Sakura, or cherry blossoms, are some of the most well-loved of Japanese icons. Their light pink blossoms bloom for less than a week, causing visitors foreign and Japanese alike to rush outside and take in their delicate and romantic beauty.
What many abroad don’t know, however, is how delightful sakura can be on the taste buds! With a delicate aromatic flavor between cherry and plum, this ancient natural garnish flavors all sorts of sweets, both traditionally and from intrepid new bakers.
From now until the 31st, Daimaru Hoppe Town will host the best of these treats in their Sakura Sweets Fair, helping you celebrate this time-honored tradition of enjoying the flowers with your taste buds. Bring back some sweets for your family and friends, or just for yourself, to evoke the memory of your trip. One bite and you’ll see why this sweet has lasted centuries.
1. Sakura Baumkuchen (710 yen for one long slice)
For those unfamiliar with Baumkuchen, this German cake is made by painting meticulously thin cake layers over a rotating spit. This incredible technique is an art in and of itself, with layer upon layer of tender crumb. Nenrinya’s version then soaks the Baumkuchen in a sakura-steeped syrup for a moist yet delicate cake meant for savoring slowly.
2. N.Y. Sakura Cherry Caramel Sando (1620 yen for a box of 8)
Sandos are a popular sweet in Japan, made by sandwiching a sweet, sticky, buttery filling between two sable cookies. The NYC version combines the flower and the fruit by adding both sakura blossoms and cherries to the caramel filling. The sweet-tart flavor of the cherry and the blossom’s more delicate floral nature are rarely combined, and this buttery, tart, sticky cookie will surely become one of your new tastiest treats.
3. Sakura Okoshi (464 yen per small package)
This old-fashioned sweet is still a beloved schoolyard snack for kids. Made by combining delicious creamy peanuts with crunchy puffed rice balls (much like a Rice Krispie treat), this favorite gets an adult spin. Kagurazaka Zaryo uses a special technique in which sakura leaves are steeped in the syrup that binds the nuts and rice together, for just a hint of festive flavor.
4. Sakura Saku-ku Tokyo Banana (1080 yen/pack of 8)
Tokyo Banana are some of the most popular souvenir snacks, and their cherry blossom flavor does not disappoint. These perfectly portioned cakes have a creamy banana custard center, surrounded by a sakura-printed sponge. Not only does the sakura sponge have the classic five petaled design, but it also is baked with cherry blossom essence, for a taste you can see.
5. Sasaragata Sakura (1 bar for 259 yen)
Ryoguchiya Seisei is known for its elevated and elegant versions of Japanese sweets, and this sakura sweets bar is no exception. These refined sweets combine the beloved more textured tsubu-an, or whole-red bean paste, with light and crunchy rice flour dots lining its edges. The combination of flavors and textures are vastly more than they appear, and the beautiful presentation means you’ll be proud to give this to anyone.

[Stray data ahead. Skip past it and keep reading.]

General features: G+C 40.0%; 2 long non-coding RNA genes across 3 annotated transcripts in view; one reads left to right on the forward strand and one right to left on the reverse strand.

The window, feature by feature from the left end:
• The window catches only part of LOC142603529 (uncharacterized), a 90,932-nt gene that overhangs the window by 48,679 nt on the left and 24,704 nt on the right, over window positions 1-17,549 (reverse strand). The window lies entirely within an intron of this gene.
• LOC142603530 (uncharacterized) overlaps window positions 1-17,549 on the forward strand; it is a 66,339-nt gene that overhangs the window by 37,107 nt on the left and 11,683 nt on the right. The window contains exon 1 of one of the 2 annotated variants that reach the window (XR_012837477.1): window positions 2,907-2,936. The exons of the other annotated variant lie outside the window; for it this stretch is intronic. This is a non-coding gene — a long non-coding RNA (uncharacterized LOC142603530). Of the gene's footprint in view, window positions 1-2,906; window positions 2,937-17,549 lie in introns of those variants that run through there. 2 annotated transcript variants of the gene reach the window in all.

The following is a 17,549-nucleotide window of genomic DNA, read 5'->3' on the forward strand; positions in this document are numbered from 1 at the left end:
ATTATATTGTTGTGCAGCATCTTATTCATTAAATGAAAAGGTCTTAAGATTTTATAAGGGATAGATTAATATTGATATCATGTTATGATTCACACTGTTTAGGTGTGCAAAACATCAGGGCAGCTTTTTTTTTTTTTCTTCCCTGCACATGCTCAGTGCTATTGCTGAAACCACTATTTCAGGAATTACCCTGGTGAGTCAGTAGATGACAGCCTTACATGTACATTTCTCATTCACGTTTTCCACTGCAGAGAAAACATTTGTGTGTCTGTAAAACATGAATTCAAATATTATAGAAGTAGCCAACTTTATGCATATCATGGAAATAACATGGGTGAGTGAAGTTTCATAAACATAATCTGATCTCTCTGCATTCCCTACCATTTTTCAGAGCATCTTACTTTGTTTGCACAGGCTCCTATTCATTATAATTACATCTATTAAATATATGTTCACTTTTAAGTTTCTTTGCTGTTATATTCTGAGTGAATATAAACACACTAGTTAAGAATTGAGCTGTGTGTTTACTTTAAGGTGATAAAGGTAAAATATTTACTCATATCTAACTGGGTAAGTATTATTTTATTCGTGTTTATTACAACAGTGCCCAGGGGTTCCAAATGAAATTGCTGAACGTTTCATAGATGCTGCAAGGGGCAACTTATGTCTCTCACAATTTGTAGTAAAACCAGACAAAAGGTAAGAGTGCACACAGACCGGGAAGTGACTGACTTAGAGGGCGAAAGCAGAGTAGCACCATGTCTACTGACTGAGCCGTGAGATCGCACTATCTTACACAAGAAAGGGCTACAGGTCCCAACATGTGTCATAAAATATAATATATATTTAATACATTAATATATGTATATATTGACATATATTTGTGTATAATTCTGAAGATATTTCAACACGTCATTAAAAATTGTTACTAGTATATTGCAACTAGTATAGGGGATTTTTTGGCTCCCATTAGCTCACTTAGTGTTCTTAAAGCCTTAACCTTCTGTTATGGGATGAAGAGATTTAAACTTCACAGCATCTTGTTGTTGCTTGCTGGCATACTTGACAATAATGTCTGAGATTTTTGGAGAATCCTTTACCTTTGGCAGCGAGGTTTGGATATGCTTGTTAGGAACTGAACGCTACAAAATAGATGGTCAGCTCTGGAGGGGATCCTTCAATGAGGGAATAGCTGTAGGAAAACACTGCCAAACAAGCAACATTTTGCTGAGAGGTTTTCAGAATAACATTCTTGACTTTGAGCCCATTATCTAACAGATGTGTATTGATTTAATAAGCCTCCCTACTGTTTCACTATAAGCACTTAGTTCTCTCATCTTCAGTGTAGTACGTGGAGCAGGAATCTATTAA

6. Sakura Domyouji (160 yen per piece)
This other sweet is one of the most classic seasonal mochi treats in Japan (and one of my personal favorites). The combination of the red bean-intact tsubu an, the chewy cherry-scented sticky rice, and the salty bite of the pickled cherry leaf make it like nothing you’ve ever had before. Iseya’s fresh mochi delights and inspires, and is not to be missed by any traveler.
7. Sakura Mont Blanc (594 yen per individual cake)
The French and the Japanese have always loaned from each other in the world of pastry, and this Sakura Mont Blanc is no exception. Made by celebrated Kobe patisserie Antenor, this little mountain starts with a layer of dacquoise, followed by a sweet strawberry confiture and a pink sakura and red bean paste cream. Sakura jelly and a real sakura blossom are then added on top for a final flush of sakura sweet flavor.
8. Hikura Sakura (1580 yen for an 18-piece box)
These sweet pink sandwich cookies are the perfect office giveaway-- with lots of little cookies, each is shaped like a petal of a sakura blossom. This classic langue-du-chat and white chocolate combo is popular in Japan, but here it gets a seasonal upgrade. Ginza Tamaya sandwiches crispy, buttery pink langue du chat cookie with whipped chocolate that has been mixed with real cherry blossoms for a crisp and satisfying little cookie.
No matter what you choose, you’d better hurry-- the sales last only until March 31st, and once they’re out, they’re out! This amazing range of sweets can sometimes go fast, so get yourself down to Daimaru Tokyo (on the first floor) and see for yourself how amazing sakura season can be!
1-9-1, Marunouchi, Chiyoda-ku, Tokyo, 100-6701
Tokyo Station （Tokaido Shinkansen Line / Hokkaido Shinkansen Line / Tohoku Shinkansen Line / Akita Shinkansen Line / Yamagata Shinkansen Line / Joetsu Shinkansen Line / Hokuriku Shinkansen Line / JR Tokaido Main Line / JR Yokosuka Line / JR Sobu Main Line / JR Sobu Main Line (Rapid) / JR Keihin-Tohoku Line / JR Yamanote Line / JR Chuo Main Line / JR Keiyo Line / JR Ueno Tokyo Line / Tokyo Metro Marunouchi Line）
1 minute on foot
- Phone Number 03-3212-8011
- Address 1-9-1, Marunouchi, Chiyoda-ku, Tokyo, 100-6701
Written by HanaSara Ito
*Prices and options mentioned are subject to change.
*Unless stated otherwise, all prices include tax.
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